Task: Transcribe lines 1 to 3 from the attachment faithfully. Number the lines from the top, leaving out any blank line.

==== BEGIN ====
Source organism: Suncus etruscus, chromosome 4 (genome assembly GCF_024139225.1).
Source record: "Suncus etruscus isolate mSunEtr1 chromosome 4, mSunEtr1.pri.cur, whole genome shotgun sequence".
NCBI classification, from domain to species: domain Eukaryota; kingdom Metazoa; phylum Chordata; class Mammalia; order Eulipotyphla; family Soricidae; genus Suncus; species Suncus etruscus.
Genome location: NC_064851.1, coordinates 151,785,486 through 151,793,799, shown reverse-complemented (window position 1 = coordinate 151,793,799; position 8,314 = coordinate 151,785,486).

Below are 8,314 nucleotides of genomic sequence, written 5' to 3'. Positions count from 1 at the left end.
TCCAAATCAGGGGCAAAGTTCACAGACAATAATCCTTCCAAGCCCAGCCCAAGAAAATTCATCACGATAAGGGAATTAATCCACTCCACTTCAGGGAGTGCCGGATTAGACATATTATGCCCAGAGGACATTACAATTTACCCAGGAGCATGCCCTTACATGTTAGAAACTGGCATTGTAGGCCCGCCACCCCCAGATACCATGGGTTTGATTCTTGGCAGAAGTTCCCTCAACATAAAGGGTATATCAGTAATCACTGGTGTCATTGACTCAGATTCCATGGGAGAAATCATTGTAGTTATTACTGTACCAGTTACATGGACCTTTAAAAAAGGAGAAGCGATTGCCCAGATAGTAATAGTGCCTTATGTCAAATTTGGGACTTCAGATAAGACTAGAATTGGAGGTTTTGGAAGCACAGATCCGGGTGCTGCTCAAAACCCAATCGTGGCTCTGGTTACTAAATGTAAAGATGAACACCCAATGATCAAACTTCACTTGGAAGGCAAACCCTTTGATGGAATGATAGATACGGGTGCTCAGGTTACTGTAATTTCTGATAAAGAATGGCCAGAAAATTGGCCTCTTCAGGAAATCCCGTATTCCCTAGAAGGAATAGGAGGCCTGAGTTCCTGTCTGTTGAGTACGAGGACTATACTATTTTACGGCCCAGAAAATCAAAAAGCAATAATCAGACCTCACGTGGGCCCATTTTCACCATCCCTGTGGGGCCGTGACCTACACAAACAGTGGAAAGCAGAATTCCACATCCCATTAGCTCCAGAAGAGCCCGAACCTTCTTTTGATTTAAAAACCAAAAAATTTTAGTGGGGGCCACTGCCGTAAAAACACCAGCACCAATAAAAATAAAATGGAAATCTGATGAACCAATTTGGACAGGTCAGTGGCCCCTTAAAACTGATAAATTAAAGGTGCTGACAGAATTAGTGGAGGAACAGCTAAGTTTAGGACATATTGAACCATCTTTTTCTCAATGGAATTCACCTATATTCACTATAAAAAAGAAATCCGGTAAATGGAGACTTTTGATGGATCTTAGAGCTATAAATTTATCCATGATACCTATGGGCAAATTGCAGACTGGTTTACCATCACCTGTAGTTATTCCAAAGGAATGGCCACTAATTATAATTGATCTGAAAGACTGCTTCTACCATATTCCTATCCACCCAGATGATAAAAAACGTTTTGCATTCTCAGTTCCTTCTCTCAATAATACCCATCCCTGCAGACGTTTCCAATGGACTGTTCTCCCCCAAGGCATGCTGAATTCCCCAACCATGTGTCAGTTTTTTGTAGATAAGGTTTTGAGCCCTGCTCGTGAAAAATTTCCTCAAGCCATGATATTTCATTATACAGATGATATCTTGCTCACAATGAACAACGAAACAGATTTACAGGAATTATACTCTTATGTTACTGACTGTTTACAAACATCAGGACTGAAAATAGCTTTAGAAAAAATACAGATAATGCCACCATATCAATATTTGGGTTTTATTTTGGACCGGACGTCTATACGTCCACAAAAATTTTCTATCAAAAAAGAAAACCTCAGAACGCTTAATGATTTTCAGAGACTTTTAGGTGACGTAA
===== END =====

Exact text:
Source organism: Suncus etruscus, chromosome 4 (genome assembly GCF_024139225.1).
Source record: "Suncus etruscus isolate mSunEtr1 chromosome 4, mSunEtr1.pri.cur, whole genome shotgun sequence".
NCBI classification, from domain to species: domain Eukaryota; kingdom Metazoa; phylum Chordata; class Mammalia; order Eulipotyphla; family Soricidae; genus Suncus; species Suncus etruscus.